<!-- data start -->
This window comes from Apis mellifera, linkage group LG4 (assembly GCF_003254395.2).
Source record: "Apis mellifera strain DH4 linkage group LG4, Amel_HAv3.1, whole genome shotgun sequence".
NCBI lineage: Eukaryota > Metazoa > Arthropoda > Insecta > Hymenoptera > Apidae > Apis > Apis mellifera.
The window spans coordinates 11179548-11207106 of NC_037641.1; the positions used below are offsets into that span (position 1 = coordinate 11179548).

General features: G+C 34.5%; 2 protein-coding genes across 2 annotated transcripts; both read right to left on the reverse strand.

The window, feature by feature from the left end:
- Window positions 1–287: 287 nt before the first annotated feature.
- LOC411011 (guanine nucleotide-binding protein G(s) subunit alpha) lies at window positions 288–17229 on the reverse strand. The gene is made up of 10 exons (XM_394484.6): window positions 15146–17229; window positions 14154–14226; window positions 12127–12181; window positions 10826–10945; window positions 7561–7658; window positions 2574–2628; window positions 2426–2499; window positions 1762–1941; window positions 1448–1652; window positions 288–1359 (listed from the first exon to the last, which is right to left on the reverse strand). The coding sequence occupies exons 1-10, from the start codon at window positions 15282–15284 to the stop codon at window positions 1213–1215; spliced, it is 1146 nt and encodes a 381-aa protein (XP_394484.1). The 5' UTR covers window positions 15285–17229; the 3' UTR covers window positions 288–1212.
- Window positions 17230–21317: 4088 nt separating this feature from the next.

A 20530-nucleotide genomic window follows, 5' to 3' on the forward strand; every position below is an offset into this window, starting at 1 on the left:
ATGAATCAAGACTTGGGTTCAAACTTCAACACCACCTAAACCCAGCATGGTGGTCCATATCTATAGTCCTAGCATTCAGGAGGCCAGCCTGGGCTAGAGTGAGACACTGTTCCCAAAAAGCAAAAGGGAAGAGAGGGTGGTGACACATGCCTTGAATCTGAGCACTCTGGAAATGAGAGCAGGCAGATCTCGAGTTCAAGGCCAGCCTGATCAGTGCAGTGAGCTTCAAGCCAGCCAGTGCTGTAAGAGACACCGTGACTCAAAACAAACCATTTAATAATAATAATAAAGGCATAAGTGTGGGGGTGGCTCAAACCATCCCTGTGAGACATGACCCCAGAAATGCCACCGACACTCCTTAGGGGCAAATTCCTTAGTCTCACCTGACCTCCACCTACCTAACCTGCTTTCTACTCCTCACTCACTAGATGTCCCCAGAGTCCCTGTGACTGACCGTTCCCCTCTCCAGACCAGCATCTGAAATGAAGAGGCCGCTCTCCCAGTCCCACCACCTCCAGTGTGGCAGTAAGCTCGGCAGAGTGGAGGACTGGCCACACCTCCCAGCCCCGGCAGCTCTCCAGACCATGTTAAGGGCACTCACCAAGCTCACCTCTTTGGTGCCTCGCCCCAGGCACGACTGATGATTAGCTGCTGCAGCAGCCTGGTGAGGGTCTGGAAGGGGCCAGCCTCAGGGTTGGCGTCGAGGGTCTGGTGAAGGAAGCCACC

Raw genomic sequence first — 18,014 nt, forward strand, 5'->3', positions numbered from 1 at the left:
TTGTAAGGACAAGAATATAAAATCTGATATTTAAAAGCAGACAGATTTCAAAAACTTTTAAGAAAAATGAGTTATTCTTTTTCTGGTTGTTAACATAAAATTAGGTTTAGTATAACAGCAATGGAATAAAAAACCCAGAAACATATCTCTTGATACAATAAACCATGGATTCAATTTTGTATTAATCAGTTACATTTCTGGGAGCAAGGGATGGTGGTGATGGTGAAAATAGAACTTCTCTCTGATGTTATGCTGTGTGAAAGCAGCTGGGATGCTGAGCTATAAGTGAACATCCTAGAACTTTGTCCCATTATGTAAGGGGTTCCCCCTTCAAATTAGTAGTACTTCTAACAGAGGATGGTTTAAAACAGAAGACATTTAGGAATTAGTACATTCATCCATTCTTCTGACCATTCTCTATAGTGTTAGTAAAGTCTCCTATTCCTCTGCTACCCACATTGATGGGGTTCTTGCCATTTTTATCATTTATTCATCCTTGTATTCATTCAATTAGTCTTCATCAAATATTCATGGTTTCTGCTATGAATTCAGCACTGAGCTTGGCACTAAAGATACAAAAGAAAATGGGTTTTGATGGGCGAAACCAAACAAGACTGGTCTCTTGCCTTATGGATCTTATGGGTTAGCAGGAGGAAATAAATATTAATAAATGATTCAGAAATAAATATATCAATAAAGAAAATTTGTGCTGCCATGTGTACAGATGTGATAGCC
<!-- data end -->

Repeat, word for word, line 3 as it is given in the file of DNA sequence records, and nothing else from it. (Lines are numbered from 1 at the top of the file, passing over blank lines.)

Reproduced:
NCBI lineage: Eukaryota > Metazoa > Arthropoda > Insecta > Hymenoptera > Apidae > Apis > Apis mellifera.